Most of all though, Piedmont Players reminds me of why so many communities have a local theatre group. Because it’s needed — because it’s essential. It’s part of how a community defines itself. When people ask where I’m from, I tell them about this idyllic place I grew up in called Salisbury. Sure the town and the county have issues to confront — that’s true everywhere. But as I describe the place to them, in the back of my mind I'm reminded how lucky I was to grow up where I did — and how I did. I’m trying to make sure my son has access to similar experiences. And as I continue my stories about my home town to those who ask, I am also reminded of how lucky Salisbury is to have Piedmont Players.

You really can’t make this stuff up. Lucky indeed.

Monday, February 20, 2012 - Discover Yourself!

EbzB Bookmarks: Discover Resources that have helped EbzB on - Discover Yourself!

Compliment: In One Era, Lake Wales, FL

In One ERA and Out The Other - Student Matinee.

"It was a delightful day for us....I was so happy that one particular student, Alec, participated in the 'talk back session' after the show - his self-concept has been soaring this week.  Please use us a  reference anytime.  Hope our paths cross again soon."

 -Cathy Wooley Brown
Vanguard School
Lake Wales, FL

Thursday, February 9, 2012

Compliment: War Bonds

War Bonds at Governor's Club, Chapel Hill, NC

"Barbara and I sat there enthralled.  I am blessed by remembering the words of any tune I have ever known.  I sang the entire score under my breath and almost fell in love with Serena on the spot.  Thanks for renewing valued, old memories.  You made me wish that I had been sitting close to Barbara instead of across the table."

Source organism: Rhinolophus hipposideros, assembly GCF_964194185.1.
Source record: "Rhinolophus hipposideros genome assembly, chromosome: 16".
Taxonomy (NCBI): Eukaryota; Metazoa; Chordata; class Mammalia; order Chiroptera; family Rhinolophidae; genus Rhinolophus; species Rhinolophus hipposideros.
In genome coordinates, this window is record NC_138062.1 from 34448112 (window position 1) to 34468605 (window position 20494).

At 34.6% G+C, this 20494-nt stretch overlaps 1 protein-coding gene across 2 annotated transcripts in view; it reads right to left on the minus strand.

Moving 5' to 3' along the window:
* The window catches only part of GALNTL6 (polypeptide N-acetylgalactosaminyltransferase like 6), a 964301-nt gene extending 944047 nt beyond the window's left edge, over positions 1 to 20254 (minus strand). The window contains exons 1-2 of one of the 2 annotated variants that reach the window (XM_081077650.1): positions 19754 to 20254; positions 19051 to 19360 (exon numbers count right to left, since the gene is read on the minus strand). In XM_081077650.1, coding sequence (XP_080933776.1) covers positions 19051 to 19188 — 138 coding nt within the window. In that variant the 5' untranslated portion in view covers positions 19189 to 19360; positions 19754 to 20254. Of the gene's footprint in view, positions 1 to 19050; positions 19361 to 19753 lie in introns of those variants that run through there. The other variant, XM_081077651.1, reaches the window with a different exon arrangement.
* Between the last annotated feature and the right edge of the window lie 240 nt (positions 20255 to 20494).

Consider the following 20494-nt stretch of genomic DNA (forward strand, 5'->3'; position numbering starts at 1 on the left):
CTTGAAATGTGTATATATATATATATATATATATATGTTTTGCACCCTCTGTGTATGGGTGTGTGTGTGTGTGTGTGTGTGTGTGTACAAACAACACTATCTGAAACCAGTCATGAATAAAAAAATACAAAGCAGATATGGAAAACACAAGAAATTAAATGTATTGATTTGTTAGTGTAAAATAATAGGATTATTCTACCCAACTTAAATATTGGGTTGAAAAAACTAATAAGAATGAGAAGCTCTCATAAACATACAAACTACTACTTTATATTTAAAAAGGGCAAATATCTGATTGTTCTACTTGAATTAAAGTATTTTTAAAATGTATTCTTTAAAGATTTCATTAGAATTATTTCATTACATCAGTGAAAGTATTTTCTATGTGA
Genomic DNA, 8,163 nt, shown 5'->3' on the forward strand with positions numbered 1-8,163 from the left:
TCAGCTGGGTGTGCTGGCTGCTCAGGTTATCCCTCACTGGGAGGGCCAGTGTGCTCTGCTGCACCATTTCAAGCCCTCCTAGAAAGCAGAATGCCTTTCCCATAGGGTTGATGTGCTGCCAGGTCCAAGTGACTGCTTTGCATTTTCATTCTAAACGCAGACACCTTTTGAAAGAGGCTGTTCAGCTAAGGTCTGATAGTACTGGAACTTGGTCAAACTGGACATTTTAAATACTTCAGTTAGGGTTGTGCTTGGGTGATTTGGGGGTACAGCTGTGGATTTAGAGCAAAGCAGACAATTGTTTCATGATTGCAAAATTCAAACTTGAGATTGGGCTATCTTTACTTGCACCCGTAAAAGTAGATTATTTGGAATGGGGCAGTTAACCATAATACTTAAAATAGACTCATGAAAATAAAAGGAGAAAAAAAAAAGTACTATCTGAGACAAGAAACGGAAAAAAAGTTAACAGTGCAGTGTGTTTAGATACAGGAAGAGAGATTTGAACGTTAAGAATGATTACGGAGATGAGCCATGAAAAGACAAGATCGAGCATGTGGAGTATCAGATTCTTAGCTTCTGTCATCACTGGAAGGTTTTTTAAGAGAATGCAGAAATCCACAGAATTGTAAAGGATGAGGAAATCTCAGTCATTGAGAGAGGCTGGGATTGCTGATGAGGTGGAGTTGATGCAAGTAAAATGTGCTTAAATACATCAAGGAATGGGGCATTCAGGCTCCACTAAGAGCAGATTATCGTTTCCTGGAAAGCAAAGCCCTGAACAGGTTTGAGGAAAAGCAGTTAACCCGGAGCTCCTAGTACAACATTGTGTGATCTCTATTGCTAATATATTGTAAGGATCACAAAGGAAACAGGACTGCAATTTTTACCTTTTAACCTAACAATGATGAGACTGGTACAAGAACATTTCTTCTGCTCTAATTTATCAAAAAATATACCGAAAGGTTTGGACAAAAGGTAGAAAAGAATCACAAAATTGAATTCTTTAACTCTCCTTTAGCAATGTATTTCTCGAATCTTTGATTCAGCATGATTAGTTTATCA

Paul Hardin III, J.D. 
Former UNC Chancellor, 1988 - 1995

EbzB's War Bonds at FMU Performing Arts Center, May 2012

EbzB's War Bonds at FMU Performing Arts Center, May 2012

Chicago’s famed Second City comes to FMU’s Performing Arts Center FLORENCE – Chicago’s legendary comedy theater, “The Second City” will appear Friday, Feb. 10, at Francis Marion University’s Performing Arts Center. The show, part of the group’s Laugh Out Loud Tour, will feature some of the best sketches, songs and improvisations from “The Second City’s” forty-five year plus history.

Founded in Chicago in 1959, “The Second City” has become the premier training ground for the comedy world’s best and brightest. Their alumni read like a who’s who of American comedy including Joan Rivers, John Belushi, Dan Aykrod, Bill Murray, Gilda Radner, Tina Fey, Stephen Colbert and countless others. Not only does the show provide audiences with the chance to see comedy starts in the making, but they will also have the opportunity to see absolutely hilarious satire and cutting-edge improvisation. No topic or subject matter is off limits for “The Second City.” If your parents asked you not to speak about it at the dinner table, chances are it will be made fun of in an evening with “The Second City.”

The performance is the third of four performances in the “Variety Series” that will conclude with the show “War Bonds: The Songs and Letters of World War II” on May 26. In addition to the “Variety Series” there are four others during the PAC’s season that runs until May 2012. Those series include Broadway shows, concerts, family oriented shows and a dance series as well as a wide range of acts in the smaller, more intimate Black Box Theatre. Information on the complete season is available at Tickets for the show start at $15 via telephone at (843) 661-4444, and at the FMU Performing Arts Center Box Office. Telephone and personal ticket sales are available Monday through Friday between noon and 5 p.m., subject to availability. Tickets may be available for purchase at the door. The PAC is located in downtown Florence at the intersection of Dargan and Evans streets.